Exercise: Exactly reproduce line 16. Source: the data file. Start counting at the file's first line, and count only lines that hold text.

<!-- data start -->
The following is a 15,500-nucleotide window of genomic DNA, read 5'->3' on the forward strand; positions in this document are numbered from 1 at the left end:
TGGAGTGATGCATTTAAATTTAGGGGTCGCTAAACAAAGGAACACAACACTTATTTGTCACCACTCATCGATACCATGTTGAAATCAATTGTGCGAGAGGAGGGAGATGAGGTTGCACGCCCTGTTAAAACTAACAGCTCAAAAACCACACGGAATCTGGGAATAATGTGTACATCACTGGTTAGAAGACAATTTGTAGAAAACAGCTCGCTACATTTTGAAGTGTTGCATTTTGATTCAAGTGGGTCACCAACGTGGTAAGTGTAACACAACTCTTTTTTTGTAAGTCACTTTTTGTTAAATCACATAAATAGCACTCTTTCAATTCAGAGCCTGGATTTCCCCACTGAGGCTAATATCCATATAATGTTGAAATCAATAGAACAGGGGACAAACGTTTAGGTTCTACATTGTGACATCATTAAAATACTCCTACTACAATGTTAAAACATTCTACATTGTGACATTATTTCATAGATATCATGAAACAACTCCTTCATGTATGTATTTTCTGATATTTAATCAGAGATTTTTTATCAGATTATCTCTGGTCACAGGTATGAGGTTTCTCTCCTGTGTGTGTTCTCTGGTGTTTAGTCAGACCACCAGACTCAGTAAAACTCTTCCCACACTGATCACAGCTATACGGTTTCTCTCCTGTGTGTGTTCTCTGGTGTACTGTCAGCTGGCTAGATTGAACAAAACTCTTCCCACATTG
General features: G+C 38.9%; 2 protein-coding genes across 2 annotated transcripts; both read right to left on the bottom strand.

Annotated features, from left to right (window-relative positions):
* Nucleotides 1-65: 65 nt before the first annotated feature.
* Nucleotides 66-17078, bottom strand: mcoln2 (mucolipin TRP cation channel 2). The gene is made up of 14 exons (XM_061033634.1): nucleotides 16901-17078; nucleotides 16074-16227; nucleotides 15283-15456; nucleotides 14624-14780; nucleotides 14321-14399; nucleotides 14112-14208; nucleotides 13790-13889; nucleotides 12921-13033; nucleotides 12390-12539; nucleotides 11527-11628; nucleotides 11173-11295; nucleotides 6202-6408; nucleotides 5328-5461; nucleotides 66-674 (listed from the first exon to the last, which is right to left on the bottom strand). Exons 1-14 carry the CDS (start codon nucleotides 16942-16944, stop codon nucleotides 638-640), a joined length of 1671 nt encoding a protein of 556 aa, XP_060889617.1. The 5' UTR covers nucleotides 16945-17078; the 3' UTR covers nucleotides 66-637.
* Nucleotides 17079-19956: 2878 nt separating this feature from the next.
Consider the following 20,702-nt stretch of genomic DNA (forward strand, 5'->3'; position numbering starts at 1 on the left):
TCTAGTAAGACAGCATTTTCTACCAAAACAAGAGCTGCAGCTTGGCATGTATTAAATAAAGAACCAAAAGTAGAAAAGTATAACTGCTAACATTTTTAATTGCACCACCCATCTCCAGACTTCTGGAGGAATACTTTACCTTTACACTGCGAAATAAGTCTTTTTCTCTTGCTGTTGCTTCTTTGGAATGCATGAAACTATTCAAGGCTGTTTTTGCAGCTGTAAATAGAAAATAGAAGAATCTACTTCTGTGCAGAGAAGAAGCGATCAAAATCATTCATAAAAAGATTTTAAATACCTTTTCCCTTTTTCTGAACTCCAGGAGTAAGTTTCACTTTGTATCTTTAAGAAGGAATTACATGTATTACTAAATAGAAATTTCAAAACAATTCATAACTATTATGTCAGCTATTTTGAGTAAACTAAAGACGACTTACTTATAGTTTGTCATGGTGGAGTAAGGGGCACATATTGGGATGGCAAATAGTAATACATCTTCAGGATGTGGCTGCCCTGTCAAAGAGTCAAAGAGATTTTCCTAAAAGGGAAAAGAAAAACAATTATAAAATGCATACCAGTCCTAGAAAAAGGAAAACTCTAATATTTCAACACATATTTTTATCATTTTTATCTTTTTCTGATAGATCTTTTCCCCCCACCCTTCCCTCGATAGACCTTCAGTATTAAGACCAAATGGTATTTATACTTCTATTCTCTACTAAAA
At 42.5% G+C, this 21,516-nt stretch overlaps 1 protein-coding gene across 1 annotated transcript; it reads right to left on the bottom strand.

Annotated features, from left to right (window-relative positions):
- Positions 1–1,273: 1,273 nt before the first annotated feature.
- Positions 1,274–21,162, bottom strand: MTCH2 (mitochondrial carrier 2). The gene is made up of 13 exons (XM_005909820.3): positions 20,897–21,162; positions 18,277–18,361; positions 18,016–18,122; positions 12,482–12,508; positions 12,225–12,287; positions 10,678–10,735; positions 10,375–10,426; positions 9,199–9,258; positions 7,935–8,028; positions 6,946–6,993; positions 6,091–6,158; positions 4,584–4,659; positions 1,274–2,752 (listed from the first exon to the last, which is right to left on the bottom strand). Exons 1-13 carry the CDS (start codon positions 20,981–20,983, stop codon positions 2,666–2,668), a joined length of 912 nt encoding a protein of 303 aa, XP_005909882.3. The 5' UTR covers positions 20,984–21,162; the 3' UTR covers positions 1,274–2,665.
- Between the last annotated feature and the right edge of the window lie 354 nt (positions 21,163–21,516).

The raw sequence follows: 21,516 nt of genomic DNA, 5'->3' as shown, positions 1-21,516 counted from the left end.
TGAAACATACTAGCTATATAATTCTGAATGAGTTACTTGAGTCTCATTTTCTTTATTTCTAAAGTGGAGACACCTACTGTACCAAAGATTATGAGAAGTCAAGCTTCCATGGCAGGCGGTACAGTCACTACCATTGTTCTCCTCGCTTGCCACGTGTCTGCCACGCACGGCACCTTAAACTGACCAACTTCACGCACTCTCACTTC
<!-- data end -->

TGAAACATACTAGCTATATAATTCTGAATGAGTTACTTGAGTCTCATTTTCTTTATTTCTAAAGTGGAGACACCTACTGTACCAAAGATTATGAGAAGTCAAGCTTCCATGGCAGGCGGTACAGTCACTACCATTGTTCTCCTCGCTTGCCACGTGTCTGCCACGCACGGCACCTTAAACTGACCAACTTCACGCACTCTCACTTC